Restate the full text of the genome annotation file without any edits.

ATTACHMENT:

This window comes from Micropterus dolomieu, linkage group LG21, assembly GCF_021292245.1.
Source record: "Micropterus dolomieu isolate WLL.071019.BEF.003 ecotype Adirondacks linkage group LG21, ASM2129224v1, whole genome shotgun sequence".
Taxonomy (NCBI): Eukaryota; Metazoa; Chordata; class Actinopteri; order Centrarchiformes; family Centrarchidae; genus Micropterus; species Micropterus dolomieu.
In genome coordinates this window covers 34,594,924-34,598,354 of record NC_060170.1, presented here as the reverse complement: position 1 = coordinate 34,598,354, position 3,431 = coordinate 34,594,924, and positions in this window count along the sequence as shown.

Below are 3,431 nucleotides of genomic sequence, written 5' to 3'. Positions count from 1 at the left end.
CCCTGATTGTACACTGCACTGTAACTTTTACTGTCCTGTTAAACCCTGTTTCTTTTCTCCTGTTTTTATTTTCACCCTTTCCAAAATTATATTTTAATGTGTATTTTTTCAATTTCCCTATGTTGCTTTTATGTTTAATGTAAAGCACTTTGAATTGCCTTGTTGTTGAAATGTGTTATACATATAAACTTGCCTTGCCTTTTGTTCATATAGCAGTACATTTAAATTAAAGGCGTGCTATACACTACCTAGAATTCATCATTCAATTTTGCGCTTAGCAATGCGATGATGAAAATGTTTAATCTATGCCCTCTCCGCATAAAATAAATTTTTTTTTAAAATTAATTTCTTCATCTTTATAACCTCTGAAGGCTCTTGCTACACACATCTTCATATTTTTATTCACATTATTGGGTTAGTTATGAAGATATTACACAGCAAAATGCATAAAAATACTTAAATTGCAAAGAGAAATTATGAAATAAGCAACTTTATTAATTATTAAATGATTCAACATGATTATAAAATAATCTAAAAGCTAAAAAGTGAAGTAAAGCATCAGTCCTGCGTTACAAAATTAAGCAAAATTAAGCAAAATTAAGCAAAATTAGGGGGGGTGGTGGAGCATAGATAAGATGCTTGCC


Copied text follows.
This window comes from Micropterus dolomieu, linkage group LG21, assembly GCF_021292245.1.
Source record: "Micropterus dolomieu isolate WLL.071019.BEF.003 ecotype Adirondacks linkage group LG21, ASM2129224v1, whole genome shotgun sequence".
Taxonomy (NCBI): Eukaryota; Metazoa; Chordata; class Actinopteri; order Centrarchiformes; family Centrarchidae; genus Micropterus; species Micropterus dolomieu.
In genome coordinates this window covers 34,594,924-34,598,354 of record NC_060170.1, presented here as the reverse complement: position 1 = coordinate 34,598,354, position 3,431 = coordinate 34,594,924, and positions in this window count along the sequence as shown.

Below are 3,431 nucleotides of genomic sequence, written 5' to 3'. Positions count from 1 at the left end.
CCCTGATTGTACACTGCACTGTAACTTTTACTGTCCTGTTAAACCCTGTTTCTTTTCTCCTGTTTTTATTTTCACCCTTTCCAAAATTATATTTTAATGTGTATTTTTTCAATTTCCCTATGTTGCTTTTATGTTTAATGTAAAGCACTTTGAATTGCCTTGTTGTTGAAATGTGTTATACATATAAACTTGCCTTGCCTTTTGTTCATATAGCAGTACATTTAAATTAAAGGCGTGCTATACACTACCTAGAATTCATCATTCAATTTTGCGCTTAGCAATGCGATGATGAAAATGTTTAATCTATGCCCTCTCCGCATAAAATAAATTTTTTTTTAAAATTAATTTCTTCATCTTTATAACCTCTGAAGGCTCTTGCTACACACATCTTCATATTTTTATTCACATTATTGGGTTAGTTATGAAGATATTACACAGCAAAATGCATAAAAATACTTAAATTGCAAAGAGAAATTATGAAATAAGCAACTTTATTAATTATTAAATGATTCAACATGATTATAAAATAATCTAAAAGCTAAAAAGTGAAGTAAAGCATCAGTCCTGCGTTACAAAATTAAGCAAAATTAAGCAAAATTAAGCAAAATTAGGGGGGGTGGTGGAGCATAGATAAGATGCTTGCC